Istklal Caddesi, Istanbul - Guillermo Fdez /flickr
7th post. Istanbul: connection between two continents, Asia and Europe. Where refugees like Mussa Khan are obliged to pass, especially now that the routes of the muhajirins have shifted towards North. Here, their destiny crosses with the contradictions hovering between economic development and denied rights
Swept by a light morning wind, the Bosporus overwhelms my drowsiness just like a finger snap. The bus runs silently over a single-arched titanic viaduct, metal connection between Asia and Europe, while the sun on the horizon makes an effort to complete its oval, signaling a brand new day.
Istanbul. Constantinople. Byzantium. The most polyglot city in the world reveals itself up until its toponymy. Founded in the 7th Century BC, it was named after King Byzas by his colonists from Megara. In 330, Emperor Constantine renamed it Costantinou Polis , his “Nova Roma”. Twelve centuries later, the Sublime Porte put its present seal on history: Istanbul, from the Greek “istinpolis ”. Simply, “downtown”.
My only objective here is to gather information and leave. Mussa passed on this bridge only a few hours ago, headed North, headed towards the Evros River, the last door of Europe. If he gets in contact as soon as he enters Greece, as he has promised, I could even meet him tomorrow. Finally. Continue reading
Mosque in Van - P.Martino
4th post. The kaçakçılar , human traffickers, have neither business cards nor sales offices. They mingle with the people in the alleys, in the cafés, in the square in front of the mosque. Shifty, invisible, always on the migrants’ route, they could be the only way to find Mussa Khan’s tracks again
Naqeeb gets me out of bed at 6.30 in the morning. “Get up, kardash ! We have to go sign before the line forms. Hurry!” Sign? Line? Too complicated: I follow him mechanically, my thoughts still numb with sleep.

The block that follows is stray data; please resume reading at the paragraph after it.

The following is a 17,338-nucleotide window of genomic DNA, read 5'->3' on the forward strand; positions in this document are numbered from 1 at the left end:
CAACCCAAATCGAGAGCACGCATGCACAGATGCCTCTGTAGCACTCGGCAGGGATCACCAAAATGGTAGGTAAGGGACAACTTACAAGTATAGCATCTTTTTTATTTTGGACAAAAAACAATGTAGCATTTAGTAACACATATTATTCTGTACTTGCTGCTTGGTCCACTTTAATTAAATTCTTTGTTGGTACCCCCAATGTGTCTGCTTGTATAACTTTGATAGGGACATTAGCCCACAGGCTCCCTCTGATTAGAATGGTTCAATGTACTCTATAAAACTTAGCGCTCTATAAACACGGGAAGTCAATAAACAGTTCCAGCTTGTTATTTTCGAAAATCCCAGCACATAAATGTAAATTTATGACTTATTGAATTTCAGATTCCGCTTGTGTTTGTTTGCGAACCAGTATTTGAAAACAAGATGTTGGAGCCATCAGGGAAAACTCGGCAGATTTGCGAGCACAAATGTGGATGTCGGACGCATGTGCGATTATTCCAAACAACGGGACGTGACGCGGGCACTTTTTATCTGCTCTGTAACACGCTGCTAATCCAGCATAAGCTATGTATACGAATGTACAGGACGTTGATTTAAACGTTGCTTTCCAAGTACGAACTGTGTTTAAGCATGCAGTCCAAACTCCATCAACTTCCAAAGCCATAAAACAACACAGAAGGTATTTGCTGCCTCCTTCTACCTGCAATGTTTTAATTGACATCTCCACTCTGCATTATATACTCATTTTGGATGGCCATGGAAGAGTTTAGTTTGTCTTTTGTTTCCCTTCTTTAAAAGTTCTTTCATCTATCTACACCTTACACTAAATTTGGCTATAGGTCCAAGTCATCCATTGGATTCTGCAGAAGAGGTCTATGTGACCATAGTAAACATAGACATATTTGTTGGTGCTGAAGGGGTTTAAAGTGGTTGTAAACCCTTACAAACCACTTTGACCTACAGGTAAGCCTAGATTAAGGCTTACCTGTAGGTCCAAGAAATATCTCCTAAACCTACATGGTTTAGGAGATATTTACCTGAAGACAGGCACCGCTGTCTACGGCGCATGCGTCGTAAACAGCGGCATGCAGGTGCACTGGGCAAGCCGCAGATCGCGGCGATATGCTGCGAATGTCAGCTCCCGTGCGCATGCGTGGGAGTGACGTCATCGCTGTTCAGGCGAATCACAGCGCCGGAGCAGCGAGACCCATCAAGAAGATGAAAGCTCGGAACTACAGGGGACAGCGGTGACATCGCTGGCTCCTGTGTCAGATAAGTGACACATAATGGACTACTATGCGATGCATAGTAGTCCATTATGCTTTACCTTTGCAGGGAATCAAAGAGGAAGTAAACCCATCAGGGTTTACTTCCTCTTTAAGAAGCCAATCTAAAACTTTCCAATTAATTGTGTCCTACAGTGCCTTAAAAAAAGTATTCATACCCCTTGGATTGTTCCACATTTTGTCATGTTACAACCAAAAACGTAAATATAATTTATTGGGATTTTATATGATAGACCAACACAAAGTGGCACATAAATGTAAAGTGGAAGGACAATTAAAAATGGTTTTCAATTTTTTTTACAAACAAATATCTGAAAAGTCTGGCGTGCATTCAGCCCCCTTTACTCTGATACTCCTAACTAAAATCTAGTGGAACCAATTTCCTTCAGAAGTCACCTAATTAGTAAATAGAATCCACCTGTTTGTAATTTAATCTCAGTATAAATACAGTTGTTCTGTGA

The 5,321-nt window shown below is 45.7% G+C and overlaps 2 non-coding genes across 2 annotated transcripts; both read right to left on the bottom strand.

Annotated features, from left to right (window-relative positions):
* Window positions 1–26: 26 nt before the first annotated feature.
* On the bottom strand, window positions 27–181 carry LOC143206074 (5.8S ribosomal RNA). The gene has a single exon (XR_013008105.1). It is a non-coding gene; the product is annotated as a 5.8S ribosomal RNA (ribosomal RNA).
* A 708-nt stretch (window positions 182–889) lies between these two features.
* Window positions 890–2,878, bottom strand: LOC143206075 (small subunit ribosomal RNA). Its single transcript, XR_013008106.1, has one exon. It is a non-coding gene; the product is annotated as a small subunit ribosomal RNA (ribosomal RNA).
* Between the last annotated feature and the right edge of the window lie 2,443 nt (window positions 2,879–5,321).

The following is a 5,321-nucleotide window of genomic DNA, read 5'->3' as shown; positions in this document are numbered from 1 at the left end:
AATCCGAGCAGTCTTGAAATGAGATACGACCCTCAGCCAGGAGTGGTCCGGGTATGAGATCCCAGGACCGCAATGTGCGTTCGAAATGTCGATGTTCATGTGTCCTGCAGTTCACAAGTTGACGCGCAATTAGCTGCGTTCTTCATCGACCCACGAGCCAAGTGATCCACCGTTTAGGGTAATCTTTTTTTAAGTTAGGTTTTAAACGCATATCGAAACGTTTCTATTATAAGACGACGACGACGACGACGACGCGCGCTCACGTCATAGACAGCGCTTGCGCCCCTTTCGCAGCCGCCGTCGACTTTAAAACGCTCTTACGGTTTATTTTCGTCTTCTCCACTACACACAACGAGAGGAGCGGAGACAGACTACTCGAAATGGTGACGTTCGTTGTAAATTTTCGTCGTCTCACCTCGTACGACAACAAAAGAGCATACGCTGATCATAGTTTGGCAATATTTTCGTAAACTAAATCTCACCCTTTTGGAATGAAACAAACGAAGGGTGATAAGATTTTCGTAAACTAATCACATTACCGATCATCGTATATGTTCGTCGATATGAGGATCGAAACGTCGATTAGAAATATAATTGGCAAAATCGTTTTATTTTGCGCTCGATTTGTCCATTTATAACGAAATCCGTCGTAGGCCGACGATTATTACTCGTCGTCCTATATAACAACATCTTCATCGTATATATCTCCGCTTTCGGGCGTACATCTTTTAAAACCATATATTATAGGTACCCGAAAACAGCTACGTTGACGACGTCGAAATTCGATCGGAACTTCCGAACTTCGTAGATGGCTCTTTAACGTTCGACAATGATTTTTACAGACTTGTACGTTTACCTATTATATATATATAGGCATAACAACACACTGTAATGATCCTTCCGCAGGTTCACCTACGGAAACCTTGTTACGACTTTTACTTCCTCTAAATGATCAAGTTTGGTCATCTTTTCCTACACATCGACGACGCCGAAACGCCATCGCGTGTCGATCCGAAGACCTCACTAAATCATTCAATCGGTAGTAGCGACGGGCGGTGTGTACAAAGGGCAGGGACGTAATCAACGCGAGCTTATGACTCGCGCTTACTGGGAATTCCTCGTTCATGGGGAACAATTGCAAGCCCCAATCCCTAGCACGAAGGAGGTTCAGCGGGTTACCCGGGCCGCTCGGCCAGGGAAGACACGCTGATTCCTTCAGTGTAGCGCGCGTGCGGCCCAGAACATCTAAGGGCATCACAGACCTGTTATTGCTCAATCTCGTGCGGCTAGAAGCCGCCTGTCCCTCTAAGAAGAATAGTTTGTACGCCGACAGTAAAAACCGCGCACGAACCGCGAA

The city is noisily waking up: in the streets, one after the other, the stores’ shutters roll up, minibuses hunk their horns at roundabouts, pedal rickshaws rove offloading goods in the already crammed alleys. Naqeeb keeps stopping to greet people in the Pashtun manner: a big hug followed by a mutual tap on the right shoulders.
On the dolmus , the crowded minibus, Naqeeb finally tells me why we had to get so up so early. “All asylum seekers have to sign a register. Men sign on Tuesdays and Thursdays, women on Wednesdays”. At the police station I understand the reason for such a hurry: many people are still waiting for their turn and the line quickly gets longer and longer before my eyes. “No one can leave Van, punishment for those who do not sign is severe”, Naqeeb says. “To avoid anyone escaping, the police requisitions passports when asylum seekers arrive in Van. We get them back only on the day we leave, decided by the UN refugee agency”. Continue reading
Van, near the border with Iran - johncumbers /flickr
1st post. Months, years, constantly moving. Rejected, invisible, on the margins. This is the destiny of the Afghan muhajirins , on a tenacious search for the dream called “Europe”. With the episodes of the “Mussa Khan” blog, we are going to tell their odyssey through Turkey, Greece and Italy, until the Ostiense Station in Rome
“This is Kurdistan, not Turkey!” His eyes stormy, Taha is very convincing. After three weeks of border crossings and a thousand different languages, I stumble on the easiest of words: “Thank you.” “No problem!” he reassures me with a smile. Then he takes me by the arm and walks me to the city center through a labyrinth of alleys crowded with the tables and stools of tea shops.
Shahin, who for three to four days will be my interpreter, is waiting for us. A recent graduate, wearing a striped shirt and black leather shoes, he doesn’t inspire much confidence with his tremulous voice. His employ is the result of tenacious research on the part of Taha, whom I had met just one hour earlier on the bus. After introductions, a cup of tea, and a shoeshine, we got to work. Mussa Khan will soon be in the area and, before he arrives, I want to have a full understanding of the situation Afghan refugees face when they arrive in Van, Turkey, the arrival point for those coming by way of Iran. Continue reading